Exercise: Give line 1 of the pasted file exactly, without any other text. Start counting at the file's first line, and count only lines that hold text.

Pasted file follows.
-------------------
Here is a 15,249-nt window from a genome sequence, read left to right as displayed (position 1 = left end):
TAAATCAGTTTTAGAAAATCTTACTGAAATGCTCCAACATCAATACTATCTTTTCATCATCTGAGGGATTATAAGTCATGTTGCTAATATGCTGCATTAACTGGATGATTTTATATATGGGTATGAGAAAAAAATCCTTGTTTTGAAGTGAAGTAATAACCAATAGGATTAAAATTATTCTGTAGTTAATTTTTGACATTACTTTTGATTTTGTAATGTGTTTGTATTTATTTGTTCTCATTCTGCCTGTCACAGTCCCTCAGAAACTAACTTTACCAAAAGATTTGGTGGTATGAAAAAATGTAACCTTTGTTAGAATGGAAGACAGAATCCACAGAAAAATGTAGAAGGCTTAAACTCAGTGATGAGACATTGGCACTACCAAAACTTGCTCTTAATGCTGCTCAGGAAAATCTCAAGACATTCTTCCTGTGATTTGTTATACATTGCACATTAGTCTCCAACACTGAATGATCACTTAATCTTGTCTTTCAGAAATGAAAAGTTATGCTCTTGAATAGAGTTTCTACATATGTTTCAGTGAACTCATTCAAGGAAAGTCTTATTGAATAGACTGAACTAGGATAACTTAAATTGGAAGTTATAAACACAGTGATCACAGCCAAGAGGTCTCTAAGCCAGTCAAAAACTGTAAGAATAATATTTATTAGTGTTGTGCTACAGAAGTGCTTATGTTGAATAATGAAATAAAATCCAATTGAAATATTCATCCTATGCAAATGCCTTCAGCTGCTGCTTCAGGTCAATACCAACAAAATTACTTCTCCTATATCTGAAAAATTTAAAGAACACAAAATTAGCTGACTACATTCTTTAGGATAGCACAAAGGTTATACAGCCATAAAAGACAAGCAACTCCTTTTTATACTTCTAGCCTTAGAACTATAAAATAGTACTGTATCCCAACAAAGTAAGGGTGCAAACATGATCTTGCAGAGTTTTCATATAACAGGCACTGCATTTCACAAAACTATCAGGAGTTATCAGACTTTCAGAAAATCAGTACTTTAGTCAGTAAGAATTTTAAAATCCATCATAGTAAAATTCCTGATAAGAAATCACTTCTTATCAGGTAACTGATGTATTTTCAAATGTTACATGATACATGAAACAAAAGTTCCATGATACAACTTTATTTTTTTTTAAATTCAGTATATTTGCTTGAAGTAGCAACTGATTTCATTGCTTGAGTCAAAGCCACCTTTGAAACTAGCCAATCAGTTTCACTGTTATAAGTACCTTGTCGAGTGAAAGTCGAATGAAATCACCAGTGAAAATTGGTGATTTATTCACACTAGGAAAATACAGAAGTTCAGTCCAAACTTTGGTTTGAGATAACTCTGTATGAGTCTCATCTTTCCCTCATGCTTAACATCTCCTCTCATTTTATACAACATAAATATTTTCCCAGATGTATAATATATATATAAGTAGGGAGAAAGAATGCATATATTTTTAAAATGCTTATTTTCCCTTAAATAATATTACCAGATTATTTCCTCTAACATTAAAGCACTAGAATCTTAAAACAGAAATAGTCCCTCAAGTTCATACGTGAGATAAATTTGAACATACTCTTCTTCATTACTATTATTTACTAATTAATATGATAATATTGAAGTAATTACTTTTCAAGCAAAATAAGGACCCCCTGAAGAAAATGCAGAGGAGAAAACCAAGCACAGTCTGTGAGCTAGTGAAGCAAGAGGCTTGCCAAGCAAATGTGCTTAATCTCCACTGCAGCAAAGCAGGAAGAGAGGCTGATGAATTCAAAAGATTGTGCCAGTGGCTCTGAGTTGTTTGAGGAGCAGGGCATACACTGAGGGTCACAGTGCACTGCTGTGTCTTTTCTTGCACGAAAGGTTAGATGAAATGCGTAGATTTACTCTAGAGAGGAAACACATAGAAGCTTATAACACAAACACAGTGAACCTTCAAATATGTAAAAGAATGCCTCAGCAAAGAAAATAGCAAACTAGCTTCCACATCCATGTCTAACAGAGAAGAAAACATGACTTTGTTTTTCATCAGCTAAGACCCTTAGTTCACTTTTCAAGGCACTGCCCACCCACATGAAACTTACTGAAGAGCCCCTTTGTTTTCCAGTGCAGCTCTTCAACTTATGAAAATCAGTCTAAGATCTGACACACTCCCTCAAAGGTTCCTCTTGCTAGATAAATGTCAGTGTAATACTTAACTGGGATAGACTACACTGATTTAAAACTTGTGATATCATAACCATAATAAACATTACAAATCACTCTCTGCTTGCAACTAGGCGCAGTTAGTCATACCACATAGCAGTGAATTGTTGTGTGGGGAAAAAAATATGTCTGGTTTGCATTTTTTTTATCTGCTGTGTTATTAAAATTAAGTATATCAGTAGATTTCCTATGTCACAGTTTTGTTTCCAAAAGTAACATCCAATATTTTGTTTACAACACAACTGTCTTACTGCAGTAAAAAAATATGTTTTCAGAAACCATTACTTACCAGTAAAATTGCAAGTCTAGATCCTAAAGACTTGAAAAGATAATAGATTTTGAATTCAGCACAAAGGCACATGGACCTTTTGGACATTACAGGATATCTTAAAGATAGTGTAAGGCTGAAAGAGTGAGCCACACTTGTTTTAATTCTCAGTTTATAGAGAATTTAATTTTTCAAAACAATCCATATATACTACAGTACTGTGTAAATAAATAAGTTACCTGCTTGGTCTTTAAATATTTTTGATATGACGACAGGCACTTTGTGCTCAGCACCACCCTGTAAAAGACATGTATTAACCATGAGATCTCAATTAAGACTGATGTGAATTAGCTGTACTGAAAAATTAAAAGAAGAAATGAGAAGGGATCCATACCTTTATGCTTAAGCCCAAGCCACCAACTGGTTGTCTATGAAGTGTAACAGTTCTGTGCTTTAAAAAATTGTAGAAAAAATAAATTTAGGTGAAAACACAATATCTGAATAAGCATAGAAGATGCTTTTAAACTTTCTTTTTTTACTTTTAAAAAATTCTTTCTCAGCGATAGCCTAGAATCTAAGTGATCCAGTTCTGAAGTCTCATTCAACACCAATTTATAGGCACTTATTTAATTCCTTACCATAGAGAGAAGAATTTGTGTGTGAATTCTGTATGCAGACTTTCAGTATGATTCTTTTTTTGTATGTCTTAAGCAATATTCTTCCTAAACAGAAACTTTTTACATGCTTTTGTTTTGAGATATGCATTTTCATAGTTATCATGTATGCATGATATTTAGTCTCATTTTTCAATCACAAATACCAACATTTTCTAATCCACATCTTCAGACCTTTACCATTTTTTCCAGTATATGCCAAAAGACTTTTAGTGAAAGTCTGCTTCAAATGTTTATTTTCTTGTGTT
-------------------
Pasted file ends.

Here is a 15,249-nt window from a genome sequence, read left to right as displayed (position 1 = left end):